Copyright 2005 The New York Times Company | Home | Privacy Policy | Search | Corrections | RSS | Help | Back to Top


June 8, 2005


A Mundane Shot? If It’s on a Photoblog, Someone’s Interested


BLOGS are great for those who like to write and wonderful for those who like to read, but what about people who don’t like to do either?

They are expressing themselves through photoblogs, Web sites that are part visual diary, part photo gallery, where in recent years anyone with a digital camera and Internet connection can take part. Many sites have made it easier than ever to share photographs, including Fotolog.net and Flickr.com, which was recently bought by Yahoo.

Among the most interesting photoblogs to peruse are group oriented, where many people post pictures, all of them around a central theme. You will find abandoned bicycles, subway scenes, pets. Group sites celebrate the ordinary, the mundane, the ephemeral, things that everyone can understand.

The Mirror Project

The Mirror Project, mirrorproject.com, gathers self-portraits reflected in different surfaces: windows, bodies of water, shiny balloons and rearview mirrors. More than 29,000 photos have been submitted from all seven continents since the project began in October 1999.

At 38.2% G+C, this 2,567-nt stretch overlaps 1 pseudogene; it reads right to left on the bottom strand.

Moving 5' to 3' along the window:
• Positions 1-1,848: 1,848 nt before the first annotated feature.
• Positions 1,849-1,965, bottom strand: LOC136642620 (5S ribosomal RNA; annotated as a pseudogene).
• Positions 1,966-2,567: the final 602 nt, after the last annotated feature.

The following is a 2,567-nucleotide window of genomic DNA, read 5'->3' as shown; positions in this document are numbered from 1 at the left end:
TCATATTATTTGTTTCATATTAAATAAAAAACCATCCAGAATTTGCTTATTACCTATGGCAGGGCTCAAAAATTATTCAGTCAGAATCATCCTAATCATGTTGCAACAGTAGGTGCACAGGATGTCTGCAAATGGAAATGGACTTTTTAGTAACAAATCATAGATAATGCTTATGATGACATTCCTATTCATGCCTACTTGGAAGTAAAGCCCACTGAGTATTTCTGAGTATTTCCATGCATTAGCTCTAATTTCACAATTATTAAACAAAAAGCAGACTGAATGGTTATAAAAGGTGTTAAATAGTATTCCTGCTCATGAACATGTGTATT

It began as "Friends of Jezebel’s Mirror," or FOJM, a spinoff site to Jezebel’s Mirror, where a Web designer named Heather Champ posted 250 of her own self-portraits after the death of her parents, who had been the primary documenters of her life.

For the Mirror Project, Ms. Champ invites guest curators to sift through the submissions and collect photos around themes, some of these have been Ikea, Sept. 11 and books.

The value of the self-portraits, from supermodel-esque poses to corner-of-the-eye glimpses, is that people are less likely to put on airs when they are photographing themselves.

Guess Where

New York photobloggers have created a group photoblog game called "GuessWhere" on Flickr.com, where people post photos from specific cities and others have to guess where they were taken (often with hints).

The original, and most vibrant, is Guess Where NYC, with a hundred or so members. That inspired Guess Where DC, Guess Where San Francisco and Guess Where Tokyo. (At Flickr.com, type in "guesswhere.") In New York, all five boroughs qualify. And the photos are sometimes well-recognized places with a twist – in a reflection, say, or close up.

Those posting photos have learned never to underestimate people’s intimacy with the city. One challenger posted a shot of a round street sign that read "Guardians of Hydrocephalus Research Foundation – Water on the Brain." Within a day, a person identified it as a sign at Sackett Street and Court Street in Brooklyn.


A number of photoblogs pose one-word themes as a challenge for photographers. Wordphoto, at word photo.org, often poses words that have multiple definitions. The interpretation of the word can express as much of the photographer’s personality as the actual photo. "Slide," for example, was expressed both as a child on a playground and a professor with an overhead projector.